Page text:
Tuesday 23 October 2012

The Springhill Mine Disaster

In the town of Spring Hill, Nova Scotia,
Down in the heart of the Cumberland Mine,
There's blood on the coal and miners lie
In the roads that never saw sun or sky
Roads that never saw sun or sky.

Down at the coal face the miner's workin'
Rattle of the belt and the cutter's blade
Crumble of rock and the walls close round
Living and the dead men two miles down
Living and the dead men two miles down

Twelve men lay two miles from the pitshaft
Listen for the drillin' of a rescue team
Six hundred feet of coal and slag
Hope imprisoned in a three-foot seam
Hope imprisoned in a three-foot seam

Eight days passed and some were rescued
Leaving the dead to lie alone
All their lives they dug their graves
Two miles of earth for a markin' stone
Two miles of earth for a markin' stone

In the town of Spring Hill you don't sleep easy
Often the earth will tremble and groan
When the earth is restless, miners die
Bone and blood is the price of coal
Bone and blood is the price of coal

Peggy Seeger & Ewan McColl

*Performed by Peter, Paul & Mary in the 1960's as well as U2 in the 1980's.

Photo courtesy http://thumbnails.cbc.ca.

Springhill, Nova Scotia's Cumberland Mine saw three tragedies in its lifetime:  in 1891, it faced a fire; in 1956 it endured an explosion; and in 1958, it suffered a bump, similar to a small earthquake. 

Springhill is a small town of about 3500 residents located in northern Nova Scotia.  The Cumberland Mine, at 13000 feet, was the biggest and deepest mine in North America at the time.  Always known as a dangerous mine, it had killed an average of nine men per year since it openede.  On October 23, 1958, a bump was felt by the miners at 7 pm but it was ignored since this had happened several times before.  However, a second much bigger bump was felt as much as 15 miles away at 8 pm.  One hundred and seventy-four miners were trapped below the surface.  And the world waited.  The disaster was the first international event to be covered on live television.  Some suspect that the complete removal of the coal from the bedrock might have intiated the bump.  Dragaermen tried desperately to free the miners.  The Canadian Air Force was brought it to help with the rescue effort.  Emergency kitchens were erected to serve the rescuers.  Premier Robert Stanfield visited the site as did Prince Phillip.  In what was considered a miracle, rescuers brought up 100 survivors over the course of five and a half days.  However, 74 miners perished 13000 feet below the earth's surface.  Families were devastated.  The mine closed permanently.  A song was written called "The Ballad of springhill".  A book was penned called "Miracle at Springhill" by Leonar Lerner in 1960.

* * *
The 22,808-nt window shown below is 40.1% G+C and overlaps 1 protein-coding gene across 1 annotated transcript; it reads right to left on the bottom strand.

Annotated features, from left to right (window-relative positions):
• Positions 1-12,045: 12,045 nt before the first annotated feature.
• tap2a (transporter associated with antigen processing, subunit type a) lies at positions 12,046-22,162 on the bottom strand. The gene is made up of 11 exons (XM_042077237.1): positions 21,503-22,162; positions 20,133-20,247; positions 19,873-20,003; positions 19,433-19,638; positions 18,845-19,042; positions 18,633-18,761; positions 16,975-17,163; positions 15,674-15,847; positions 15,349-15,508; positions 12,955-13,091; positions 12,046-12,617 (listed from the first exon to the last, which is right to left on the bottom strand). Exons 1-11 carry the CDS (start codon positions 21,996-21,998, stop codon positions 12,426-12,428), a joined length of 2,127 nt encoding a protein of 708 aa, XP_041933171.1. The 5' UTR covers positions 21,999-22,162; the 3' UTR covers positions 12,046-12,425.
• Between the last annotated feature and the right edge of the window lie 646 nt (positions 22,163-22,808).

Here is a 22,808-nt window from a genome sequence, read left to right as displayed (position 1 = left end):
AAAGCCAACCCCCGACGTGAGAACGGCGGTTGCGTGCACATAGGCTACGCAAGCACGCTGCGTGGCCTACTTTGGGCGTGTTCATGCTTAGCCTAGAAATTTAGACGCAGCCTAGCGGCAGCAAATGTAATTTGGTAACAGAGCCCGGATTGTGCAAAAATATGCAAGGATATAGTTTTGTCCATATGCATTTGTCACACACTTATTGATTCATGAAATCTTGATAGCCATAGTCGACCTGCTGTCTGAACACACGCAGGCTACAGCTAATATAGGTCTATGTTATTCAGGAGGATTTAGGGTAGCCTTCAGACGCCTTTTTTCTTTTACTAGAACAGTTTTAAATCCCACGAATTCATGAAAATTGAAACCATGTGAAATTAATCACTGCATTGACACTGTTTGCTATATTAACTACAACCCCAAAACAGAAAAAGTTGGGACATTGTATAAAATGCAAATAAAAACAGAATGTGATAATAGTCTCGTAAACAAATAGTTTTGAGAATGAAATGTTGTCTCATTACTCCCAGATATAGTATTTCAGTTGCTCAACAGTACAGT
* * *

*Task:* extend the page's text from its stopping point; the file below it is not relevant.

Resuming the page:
Photo courtesy www.wikipedia.org.

Visit the CBC website for more information:  http://www.cbc.ca/archives/categories/economy-business/natural-resources/springhill-mining-disasters/more-blood-on-the-coal-in-58.html

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